[Date Prev][Date Next]   [Thread Prev][Thread Next]   [Thread Index] [Date Index] [Author Index]

Re: user created at install added in sudoers ?

On 6/17/07, Freddie Rosario <frosario777 gmail com> wrote:
I know that Ubuntu disables the root account by default and automatically
enables the first user added to the system to have sudo access. That might
not be a bad idea as it guards against brute force attempts against the root
account. That would be a good argument in favor of that change but can
anyone think of any reasons against this sudo setup?

Giving some users sudo access by default can easily make things less
secure. It means that accessing root becomes as easy as finding a
standard users' password. If there is some exploit successfully
executed on the user's account, I estimate chances are very high that
they can find the account's password saved in either the browser or
desktop environment settings and quickly gain root access.

While some people take the effort to use a different root password and
keep it separate from other passwords, very few people separate their
user account password from the myriad of other authentications, and
they shouldn't have to. It's reasonable and sensible that people reuse
their more trivial passwords, and for them to save their commonly used
passwords in commonly used applications.

To my recollection, these are said advantages of sudo: (I will discuss
them and ways of implementing them without needing regular users to be
in sudoers directly)
1) Don't have to repeat password as often

For people who want this feature, it is better written as a pam module
instead, which would allow it to be used for su, sudo and any other
access mechanisms (very extensible).

2) Commands are logged.

While I have seen this touted as a security feature, it really
provides no security. All it takes is a "sudo sh" or "sudo
innocuous_looking_script" and that's all you get to see in the log
(and even that can be easily erased from a local log after root
privileges are gained). For general logging purposes, bash_history is
far more useful.

3) Easier to type sudo blah etc than su -c "blah etc"

Handy, though it would be trivial to write a wrapper script which does
su -c "...".

4) Allows the root user to be disabled.

Disabling the root user is not all that helpful. I recommend that root
access be disallowed in {g,k,x}dm and ssh_config, but a root account
is still good to have. If you want to restrict who is able to run su,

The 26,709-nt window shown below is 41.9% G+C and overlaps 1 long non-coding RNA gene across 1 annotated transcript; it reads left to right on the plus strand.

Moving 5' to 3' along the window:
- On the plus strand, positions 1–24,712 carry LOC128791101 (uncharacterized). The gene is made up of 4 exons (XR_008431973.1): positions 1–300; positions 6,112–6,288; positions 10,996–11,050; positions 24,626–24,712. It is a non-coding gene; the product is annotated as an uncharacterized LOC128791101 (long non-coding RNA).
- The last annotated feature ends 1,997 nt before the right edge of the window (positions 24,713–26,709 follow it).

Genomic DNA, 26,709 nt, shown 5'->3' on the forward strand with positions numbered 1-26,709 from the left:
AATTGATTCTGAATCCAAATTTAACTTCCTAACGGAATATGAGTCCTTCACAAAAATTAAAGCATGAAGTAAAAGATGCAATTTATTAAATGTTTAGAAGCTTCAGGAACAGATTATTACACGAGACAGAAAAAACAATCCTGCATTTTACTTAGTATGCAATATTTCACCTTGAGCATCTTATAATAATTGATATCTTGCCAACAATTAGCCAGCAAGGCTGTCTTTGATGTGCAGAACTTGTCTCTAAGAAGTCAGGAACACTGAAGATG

or whether or not root can log in on vt's, this is better done in
/etc/pam.d/su, /etc/pam.d/login and /etc/securetty.

5) Gives fine-grained access controls to root privileges.

This is the only real advantage of sudo, and it's what it was designed
for. While not many people would actually need this (there's usually
only one person who needs root access), it can be setup in a way that
minimises impact to security. The concept here is that if you need to
share the root password with several people, it becomes very difficult
to ever change the password or keep it from leaking. So instead what
you do is give these people separate access to root, via individual
username+passwords and sudo. This way access can be revoked if it's
ever necessary.

From a security perspective, the passwords for these accounts should
be treated as with superuser accounts. The problem I have with sudo as
it is used in Some Other Distros (TM) is that regular desktop user
accounts are added to sudoers. If sudo is to be used (which I am all
for), passwords should be separate from the normal passwords for a
desktop user.

The usual way this is done is by having separate user accounts (one
for each person that needs root access) which are meant to exclusively
be used for doing privilege escalation. So people have a separate
account for their day-to-day work and their web browsing and document
writing, and su in to the special account to use sudo from there.

A better way of giving users this kind of access is to allow the
password to go from user -> root to be set to a different password
than their usual login password (which would be essentially the same
as having a second user). This could be implemented with a pam module,
so users trying to sudo are not asked for their own password but a
second password they set (and any dialogue would be clearly labelled
to make clear which password was being asked for). This could then be
integrated into consolehelper.

Just my 2 cents,

[Date Prev][Date Next]   [Thread Prev][Thread Next]   [Thread Index] [Date Index] [Author Index]